From the July-August 2017 issue of News & Letters
Donald Trump’s Middle East trip solidified U.S. relations with Saudi Arabia’s new crown prince Mohammed bin Salman. Salman, architect of the brutal Saudi war in Yemen, also despises Qatar over its support of the Muslim Brotherhood.
But Saudi Arabia’s ensuing threats to Qatar seem to make little sense. Qatar is, per capita, the world’s wealthiest country. (Though 88% of its 2.6 million population are exploited, non-citizen workers.) It has U.S. ally Turkey’s support and is home to the largest U.S. military base in the region.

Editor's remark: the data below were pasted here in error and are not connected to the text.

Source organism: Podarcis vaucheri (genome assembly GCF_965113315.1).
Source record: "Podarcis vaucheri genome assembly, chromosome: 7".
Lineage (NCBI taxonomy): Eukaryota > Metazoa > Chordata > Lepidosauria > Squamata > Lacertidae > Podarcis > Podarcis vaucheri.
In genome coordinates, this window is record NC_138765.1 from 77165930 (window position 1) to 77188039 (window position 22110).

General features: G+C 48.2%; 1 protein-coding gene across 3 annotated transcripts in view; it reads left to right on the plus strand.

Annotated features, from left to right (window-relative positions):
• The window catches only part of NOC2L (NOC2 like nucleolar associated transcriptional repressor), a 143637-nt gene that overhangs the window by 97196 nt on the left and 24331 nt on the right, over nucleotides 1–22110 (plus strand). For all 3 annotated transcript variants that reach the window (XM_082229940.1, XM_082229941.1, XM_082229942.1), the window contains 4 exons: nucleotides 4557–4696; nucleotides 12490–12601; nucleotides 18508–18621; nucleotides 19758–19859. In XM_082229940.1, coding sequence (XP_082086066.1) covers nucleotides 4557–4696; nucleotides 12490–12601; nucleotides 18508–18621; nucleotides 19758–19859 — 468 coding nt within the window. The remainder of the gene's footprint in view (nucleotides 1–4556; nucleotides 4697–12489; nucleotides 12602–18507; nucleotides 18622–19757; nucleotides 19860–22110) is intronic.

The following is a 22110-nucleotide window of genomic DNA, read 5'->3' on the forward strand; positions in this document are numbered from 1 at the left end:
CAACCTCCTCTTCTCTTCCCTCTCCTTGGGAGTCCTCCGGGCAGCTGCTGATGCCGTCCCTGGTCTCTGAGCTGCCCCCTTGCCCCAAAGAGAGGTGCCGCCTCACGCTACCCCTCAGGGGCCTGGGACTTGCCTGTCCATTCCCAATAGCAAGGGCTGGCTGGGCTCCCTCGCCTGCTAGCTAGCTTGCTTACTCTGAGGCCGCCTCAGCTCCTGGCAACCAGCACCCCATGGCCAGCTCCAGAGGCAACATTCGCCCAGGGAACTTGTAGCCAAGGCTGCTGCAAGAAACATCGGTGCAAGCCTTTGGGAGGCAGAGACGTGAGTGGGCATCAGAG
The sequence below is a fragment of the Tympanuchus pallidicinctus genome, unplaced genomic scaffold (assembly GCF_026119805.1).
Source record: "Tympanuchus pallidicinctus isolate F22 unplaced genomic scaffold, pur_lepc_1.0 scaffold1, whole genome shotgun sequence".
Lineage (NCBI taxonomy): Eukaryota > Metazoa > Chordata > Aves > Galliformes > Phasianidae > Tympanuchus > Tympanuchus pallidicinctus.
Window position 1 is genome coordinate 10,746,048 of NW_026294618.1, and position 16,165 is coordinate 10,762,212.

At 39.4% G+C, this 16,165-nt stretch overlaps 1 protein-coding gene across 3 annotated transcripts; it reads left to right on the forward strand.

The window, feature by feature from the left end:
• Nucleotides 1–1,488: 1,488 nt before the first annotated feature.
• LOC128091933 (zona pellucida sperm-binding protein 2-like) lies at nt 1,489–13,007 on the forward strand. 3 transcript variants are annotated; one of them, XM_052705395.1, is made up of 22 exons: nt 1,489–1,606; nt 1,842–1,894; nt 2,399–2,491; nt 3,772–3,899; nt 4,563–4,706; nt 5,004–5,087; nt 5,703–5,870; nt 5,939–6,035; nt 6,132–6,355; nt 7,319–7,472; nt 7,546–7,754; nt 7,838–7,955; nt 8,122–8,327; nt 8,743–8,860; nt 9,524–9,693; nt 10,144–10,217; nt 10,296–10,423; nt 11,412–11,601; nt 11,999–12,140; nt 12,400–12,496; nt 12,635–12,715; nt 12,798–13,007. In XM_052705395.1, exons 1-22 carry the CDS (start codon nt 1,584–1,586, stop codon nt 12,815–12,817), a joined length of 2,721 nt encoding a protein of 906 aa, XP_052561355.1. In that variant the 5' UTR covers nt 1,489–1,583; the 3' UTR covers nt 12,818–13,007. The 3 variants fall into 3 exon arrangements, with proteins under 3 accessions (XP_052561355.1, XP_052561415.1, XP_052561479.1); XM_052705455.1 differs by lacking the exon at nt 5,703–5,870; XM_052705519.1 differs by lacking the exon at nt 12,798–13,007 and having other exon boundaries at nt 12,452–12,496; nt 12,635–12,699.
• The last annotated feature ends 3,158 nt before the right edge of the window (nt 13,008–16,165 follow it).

Qatar isn’t Yemen, and the Saudis won’t attack it. Qatar will not accept the Saudi demands.
The entire affair distracts from maneuvers in Syria, Iraq and Yemen. Saudi Arabia, Qatar, Turkey, and Iran believe they have defeated mass uprisings that challenged them from below—now they are in the process of sorting out their relationships to each other and to U.S. imperialism, prodded by nihilist Trump and his ideologue Stephen Bannon.